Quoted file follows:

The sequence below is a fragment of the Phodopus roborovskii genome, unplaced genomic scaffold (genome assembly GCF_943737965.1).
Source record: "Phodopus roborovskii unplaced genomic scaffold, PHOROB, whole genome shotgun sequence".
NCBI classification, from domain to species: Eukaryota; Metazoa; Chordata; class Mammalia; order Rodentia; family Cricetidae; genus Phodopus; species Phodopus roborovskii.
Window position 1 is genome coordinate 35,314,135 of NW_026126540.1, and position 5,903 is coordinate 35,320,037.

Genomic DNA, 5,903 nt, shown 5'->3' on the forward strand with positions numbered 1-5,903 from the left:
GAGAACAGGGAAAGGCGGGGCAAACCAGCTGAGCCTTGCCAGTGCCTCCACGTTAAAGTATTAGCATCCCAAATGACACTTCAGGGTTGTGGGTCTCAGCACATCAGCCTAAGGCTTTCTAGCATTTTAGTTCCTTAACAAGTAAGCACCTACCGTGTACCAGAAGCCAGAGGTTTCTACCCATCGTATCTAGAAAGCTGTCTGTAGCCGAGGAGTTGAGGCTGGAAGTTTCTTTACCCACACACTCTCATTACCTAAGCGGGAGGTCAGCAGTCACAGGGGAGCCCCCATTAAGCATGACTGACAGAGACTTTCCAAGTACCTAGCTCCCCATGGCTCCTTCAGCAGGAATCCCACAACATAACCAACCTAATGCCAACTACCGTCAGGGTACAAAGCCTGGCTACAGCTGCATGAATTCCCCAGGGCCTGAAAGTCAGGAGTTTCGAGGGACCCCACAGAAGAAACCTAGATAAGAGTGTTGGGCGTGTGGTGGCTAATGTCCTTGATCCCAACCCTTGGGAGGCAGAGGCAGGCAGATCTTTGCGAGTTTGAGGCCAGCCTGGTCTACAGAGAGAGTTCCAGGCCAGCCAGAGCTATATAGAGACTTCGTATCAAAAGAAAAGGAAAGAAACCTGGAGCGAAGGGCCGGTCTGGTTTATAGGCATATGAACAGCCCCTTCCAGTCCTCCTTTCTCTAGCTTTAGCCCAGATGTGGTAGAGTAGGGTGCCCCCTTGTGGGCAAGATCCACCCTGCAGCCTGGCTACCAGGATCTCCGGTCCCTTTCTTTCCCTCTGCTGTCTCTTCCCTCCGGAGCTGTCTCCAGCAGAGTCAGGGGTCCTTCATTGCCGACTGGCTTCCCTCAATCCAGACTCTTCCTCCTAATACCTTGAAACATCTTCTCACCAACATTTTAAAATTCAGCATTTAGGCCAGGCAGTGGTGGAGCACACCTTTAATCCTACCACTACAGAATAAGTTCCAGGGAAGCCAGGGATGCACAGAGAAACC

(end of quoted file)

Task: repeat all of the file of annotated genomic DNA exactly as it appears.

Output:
The sequence below is a fragment of the Phodopus roborovskii genome, unplaced genomic scaffold (genome assembly GCF_943737965.1).
Source record: "Phodopus roborovskii unplaced genomic scaffold, PHOROB, whole genome shotgun sequence".
NCBI classification, from domain to species: Eukaryota; Metazoa; Chordata; class Mammalia; order Rodentia; family Cricetidae; genus Phodopus; species Phodopus roborovskii.
Window position 1 is genome coordinate 35,314,135 of NW_026126540.1, and position 5,903 is coordinate 35,320,037.

Genomic DNA, 5,903 nt, shown 5'->3' on the forward strand with positions numbered 1-5,903 from the left:
GAGAACAGGGAAAGGCGGGGCAAACCAGCTGAGCCTTGCCAGTGCCTCCACGTTAAAGTATTAGCATCCCAAATGACACTTCAGGGTTGTGGGTCTCAGCACATCAGCCTAAGGCTTTCTAGCATTTTAGTTCCTTAACAAGTAAGCACCTACCGTGTACCAGAAGCCAGAGGTTTCTACCCATCGTATCTAGAAAGCTGTCTGTAGCCGAGGAGTTGAGGCTGGAAGTTTCTTTACCCACACACTCTCATTACCTAAGCGGGAGGTCAGCAGTCACAGGGGAGCCCCCATTAAGCATGACTGACAGAGACTTTCCAAGTACCTAGCTCCCCATGGCTCCTTCAGCAGGAATCCCACAACATAACCAACCTAATGCCAACTACCGTCAGGGTACAAAGCCTGGCTACAGCTGCATGAATTCCCCAGGGCCTGAAAGTCAGGAGTTTCGAGGGACCCCACAGAAGAAACCTAGATAAGAGTGTTGGGCGTGTGGTGGCTAATGTCCTTGATCCCAACCCTTGGGAGGCAGAGGCAGGCAGATCTTTGCGAGTTTGAGGCCAGCCTGGTCTACAGAGAGAGTTCCAGGCCAGCCAGAGCTATATAGAGACTTCGTATCAAAAGAAAAGGAAAGAAACCTGGAGCGAAGGGCCGGTCTGGTTTATAGGCATATGAACAGCCCCTTCCAGTCCTCCTTTCTCTAGCTTTAGCCCAGATGTGGTAGAGTAGGGTGCCCCCTTGTGGGCAAGATCCACCCTGCAGCCTGGCTACCAGGATCTCCGGTCCCTTTCTTTCCCTCTGCTGTCTCTTCCCTCCGGAGCTGTCTCCAGCAGAGTCAGGGGTCCTTCATTGCCGACTGGCTTCCCTCAATCCAGACTCTTCCTCCTAATACCTTGAAACATCTTCTCACCAACATTTTAAAATTCAGCATTTAGGCCAGGCAGTGGTGGAGCACACCTTTAATCCTACCACTACAGAATAAGTTCCAGGGAAGCCAGGGATGCACAGAGAAACC